These days, the world is literally at our fingertips, connected like never before. We can get instant updates on just about everything – live sports scores from New Zealand, political manoeuvring in Washington or Brussels, and what our holiday-making friends are eating or drinking – right now.
There’s a gateway to all this excitement sitting in my pocket, and it’s vibrating…
Just someone posting to a group I’m in. Oh well. Since I got the phone out, I might as well check the news feed and see what else is going on. You never know, there could be something exciting a little further down… Or not. But we still like to check, don’t we?
They’ve even made a name for it: the Fear Of Missing Out (or FOMO). It’s no joke. It’s built in to the foundational design of every social media platform there is, because it’s built in to people. Now that we have access to a virtual world in our pockets, we’re always subconsciously sizing up the real one and wondering if something more exciting is happening in the land of constant connection. Let’s face it: things can move fairly slowly in the real world, and there’s always a new fight forming on Twitter right now!
We want to get the most out of our short time on planet earth, and that’s why our FOMO is so strong: how do I know that what I’m getting out of this moment is “the most”? What if there’s something better on the other end of a screen? What if there’s someone better on the other end of a swipe? Ultimately, we can never know, and unlimited access to a world of options only serves to make the feeling worse.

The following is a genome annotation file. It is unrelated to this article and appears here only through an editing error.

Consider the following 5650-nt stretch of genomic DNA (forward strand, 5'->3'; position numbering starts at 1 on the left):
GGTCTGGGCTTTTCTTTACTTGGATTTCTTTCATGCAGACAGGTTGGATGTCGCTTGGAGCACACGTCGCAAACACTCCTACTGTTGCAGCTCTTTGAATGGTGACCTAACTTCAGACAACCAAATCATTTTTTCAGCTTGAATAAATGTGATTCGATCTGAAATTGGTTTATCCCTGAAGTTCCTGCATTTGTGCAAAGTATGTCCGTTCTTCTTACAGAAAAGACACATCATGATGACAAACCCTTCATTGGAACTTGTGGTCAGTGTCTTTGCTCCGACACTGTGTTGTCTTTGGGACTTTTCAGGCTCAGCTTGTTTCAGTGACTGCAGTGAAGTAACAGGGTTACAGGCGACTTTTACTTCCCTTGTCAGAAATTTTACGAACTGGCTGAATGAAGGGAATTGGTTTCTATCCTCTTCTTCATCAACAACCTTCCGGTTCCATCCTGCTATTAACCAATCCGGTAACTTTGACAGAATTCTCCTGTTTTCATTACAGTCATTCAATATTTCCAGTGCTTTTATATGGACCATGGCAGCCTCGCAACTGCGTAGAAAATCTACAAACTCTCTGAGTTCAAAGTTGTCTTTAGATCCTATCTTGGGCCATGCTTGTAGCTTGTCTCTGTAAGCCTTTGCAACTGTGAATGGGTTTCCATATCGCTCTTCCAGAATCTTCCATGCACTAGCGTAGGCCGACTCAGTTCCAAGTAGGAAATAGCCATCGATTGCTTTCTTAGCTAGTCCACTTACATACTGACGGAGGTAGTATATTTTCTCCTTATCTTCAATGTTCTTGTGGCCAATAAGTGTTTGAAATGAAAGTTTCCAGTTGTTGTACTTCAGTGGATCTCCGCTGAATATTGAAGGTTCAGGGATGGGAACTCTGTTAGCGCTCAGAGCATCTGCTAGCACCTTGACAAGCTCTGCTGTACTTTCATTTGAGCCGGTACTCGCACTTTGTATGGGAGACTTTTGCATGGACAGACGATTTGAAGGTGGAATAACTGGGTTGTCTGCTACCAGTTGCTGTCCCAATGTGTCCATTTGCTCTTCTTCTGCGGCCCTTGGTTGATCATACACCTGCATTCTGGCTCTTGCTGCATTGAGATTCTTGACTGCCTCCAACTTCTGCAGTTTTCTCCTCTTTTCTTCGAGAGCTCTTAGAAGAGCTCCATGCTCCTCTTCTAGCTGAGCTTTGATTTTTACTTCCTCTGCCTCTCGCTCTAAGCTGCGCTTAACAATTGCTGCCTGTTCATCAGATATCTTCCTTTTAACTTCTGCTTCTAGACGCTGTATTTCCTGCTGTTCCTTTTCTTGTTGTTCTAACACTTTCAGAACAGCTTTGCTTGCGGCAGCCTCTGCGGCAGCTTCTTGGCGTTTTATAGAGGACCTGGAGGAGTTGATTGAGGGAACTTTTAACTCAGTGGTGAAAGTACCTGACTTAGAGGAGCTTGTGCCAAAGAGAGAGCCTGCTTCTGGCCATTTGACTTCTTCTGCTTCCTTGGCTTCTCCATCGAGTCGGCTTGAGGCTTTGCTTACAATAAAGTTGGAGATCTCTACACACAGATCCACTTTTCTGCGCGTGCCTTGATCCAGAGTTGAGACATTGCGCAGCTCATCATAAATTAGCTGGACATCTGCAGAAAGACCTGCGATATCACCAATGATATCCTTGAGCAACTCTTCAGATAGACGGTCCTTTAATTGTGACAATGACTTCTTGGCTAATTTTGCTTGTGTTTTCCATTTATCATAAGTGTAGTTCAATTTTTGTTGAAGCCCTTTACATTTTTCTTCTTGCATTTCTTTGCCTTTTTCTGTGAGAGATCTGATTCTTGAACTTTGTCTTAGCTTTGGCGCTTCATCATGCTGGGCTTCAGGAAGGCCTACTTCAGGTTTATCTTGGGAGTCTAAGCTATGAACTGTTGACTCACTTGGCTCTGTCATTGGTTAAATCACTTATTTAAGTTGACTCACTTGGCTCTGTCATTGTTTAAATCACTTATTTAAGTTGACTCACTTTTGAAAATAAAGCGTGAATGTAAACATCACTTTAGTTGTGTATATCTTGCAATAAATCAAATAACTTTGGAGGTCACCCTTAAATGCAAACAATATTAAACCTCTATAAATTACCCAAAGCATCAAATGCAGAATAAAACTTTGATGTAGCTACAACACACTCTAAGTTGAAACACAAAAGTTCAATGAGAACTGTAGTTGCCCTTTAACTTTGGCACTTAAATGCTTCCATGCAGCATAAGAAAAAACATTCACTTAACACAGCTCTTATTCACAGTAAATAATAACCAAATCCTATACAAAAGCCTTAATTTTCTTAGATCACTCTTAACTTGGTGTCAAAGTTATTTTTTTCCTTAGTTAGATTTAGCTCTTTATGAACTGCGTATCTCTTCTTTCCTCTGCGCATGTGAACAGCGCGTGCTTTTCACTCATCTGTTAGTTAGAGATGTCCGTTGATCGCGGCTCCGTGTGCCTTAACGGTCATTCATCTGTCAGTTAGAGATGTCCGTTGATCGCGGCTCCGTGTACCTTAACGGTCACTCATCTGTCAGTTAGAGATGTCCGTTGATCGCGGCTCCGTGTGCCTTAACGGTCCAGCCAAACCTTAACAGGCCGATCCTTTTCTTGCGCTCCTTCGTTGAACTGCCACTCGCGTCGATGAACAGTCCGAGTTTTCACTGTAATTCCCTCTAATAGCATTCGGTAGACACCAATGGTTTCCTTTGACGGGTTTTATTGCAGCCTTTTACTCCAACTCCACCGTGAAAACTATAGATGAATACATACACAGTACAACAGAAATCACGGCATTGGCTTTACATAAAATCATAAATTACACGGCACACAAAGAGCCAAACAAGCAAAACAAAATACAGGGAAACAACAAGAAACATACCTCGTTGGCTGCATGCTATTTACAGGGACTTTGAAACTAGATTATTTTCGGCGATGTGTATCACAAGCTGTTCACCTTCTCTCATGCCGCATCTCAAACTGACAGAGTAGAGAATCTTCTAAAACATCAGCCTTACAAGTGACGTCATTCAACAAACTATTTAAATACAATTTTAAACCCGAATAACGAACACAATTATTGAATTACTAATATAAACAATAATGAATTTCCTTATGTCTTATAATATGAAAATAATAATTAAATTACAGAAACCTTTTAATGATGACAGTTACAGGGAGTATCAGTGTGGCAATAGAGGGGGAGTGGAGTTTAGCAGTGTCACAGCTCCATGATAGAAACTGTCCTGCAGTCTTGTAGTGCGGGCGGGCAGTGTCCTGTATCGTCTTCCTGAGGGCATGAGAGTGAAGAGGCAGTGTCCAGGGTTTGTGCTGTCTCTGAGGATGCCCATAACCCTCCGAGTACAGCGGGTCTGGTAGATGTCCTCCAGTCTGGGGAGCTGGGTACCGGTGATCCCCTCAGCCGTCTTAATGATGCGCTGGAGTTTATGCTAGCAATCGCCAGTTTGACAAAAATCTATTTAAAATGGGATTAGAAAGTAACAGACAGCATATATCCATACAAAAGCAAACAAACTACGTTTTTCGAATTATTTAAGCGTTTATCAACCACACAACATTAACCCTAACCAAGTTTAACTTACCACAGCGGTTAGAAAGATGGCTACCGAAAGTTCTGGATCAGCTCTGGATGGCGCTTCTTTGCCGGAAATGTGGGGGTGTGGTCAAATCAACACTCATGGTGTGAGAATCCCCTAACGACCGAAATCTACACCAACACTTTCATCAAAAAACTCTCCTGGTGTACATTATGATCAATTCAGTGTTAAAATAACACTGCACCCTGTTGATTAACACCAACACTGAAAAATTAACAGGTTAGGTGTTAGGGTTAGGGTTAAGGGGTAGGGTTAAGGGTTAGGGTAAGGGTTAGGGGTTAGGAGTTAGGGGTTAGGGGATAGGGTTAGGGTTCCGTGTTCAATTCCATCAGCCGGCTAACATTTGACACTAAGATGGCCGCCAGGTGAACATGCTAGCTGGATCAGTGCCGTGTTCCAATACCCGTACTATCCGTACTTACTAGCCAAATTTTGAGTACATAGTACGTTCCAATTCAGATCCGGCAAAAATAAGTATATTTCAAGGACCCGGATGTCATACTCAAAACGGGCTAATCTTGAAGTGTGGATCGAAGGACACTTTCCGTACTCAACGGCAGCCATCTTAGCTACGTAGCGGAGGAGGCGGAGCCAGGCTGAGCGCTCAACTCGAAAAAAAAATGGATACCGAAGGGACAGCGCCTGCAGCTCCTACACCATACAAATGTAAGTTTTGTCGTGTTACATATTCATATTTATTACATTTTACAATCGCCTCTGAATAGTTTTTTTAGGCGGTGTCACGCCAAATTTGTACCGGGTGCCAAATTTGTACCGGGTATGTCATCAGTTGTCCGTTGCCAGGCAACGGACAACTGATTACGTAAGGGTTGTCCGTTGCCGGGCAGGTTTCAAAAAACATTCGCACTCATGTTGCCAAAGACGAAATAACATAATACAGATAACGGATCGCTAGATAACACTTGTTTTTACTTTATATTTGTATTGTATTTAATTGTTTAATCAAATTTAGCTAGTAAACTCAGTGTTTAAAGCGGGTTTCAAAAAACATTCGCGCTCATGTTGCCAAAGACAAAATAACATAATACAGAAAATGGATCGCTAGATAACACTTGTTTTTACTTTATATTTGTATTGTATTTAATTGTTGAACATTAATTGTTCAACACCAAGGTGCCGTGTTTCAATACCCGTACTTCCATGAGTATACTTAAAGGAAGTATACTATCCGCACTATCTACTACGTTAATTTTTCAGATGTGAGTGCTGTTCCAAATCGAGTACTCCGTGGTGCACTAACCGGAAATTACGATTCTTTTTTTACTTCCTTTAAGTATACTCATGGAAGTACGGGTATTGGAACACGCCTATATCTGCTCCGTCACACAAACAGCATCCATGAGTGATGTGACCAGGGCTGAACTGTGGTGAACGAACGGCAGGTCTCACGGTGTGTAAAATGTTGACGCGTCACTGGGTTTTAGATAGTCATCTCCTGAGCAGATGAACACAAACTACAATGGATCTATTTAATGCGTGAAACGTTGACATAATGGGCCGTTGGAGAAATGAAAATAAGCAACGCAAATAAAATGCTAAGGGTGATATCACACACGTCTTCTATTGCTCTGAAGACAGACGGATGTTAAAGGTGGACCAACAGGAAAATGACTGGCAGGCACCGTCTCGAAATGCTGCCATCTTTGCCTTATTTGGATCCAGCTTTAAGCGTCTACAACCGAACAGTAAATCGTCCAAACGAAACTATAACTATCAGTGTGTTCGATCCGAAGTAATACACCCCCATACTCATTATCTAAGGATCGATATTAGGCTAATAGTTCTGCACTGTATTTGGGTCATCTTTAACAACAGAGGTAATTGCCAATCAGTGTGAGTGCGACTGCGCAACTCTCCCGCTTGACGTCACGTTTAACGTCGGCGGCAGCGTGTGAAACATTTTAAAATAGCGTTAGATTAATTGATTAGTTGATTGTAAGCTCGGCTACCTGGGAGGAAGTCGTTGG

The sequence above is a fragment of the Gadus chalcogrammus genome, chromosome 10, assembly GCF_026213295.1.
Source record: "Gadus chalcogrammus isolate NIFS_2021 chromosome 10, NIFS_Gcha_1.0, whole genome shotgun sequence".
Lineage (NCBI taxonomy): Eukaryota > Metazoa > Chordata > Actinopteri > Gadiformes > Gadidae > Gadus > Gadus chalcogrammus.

Rewind to our big assumption, and ask: Is getting the most out of our time on earth really what it’s all about? What does that even mean? The most…
You can choose your prize and go for it, but then again, could you be missing something better by emphasising that one over the other options? FOMO strikes again.
We thought the point was to get the most out of life – we forgot all that our Creator has already given us: Not only our brains and sunsets and jazz, but also a love strong enough to break our shame and restore us to the place where we belong – in His family, forever. Everything we need most was bought and paid for on the cross, and is offered freely from the nail-scarred hand of our Saviour.
And when we’re full with all that He freely gives, the purpose of our lives begins to shift. We no longer feel the need to get all we can out of life, because we already feel full. Little by little, life becomes less about ourselves at all, and more about the One who loves us, and more about how we can share His gifts with everyone around us. Little by little, FOMO wilts, and in its place grows JOG – the Joy Of Giving.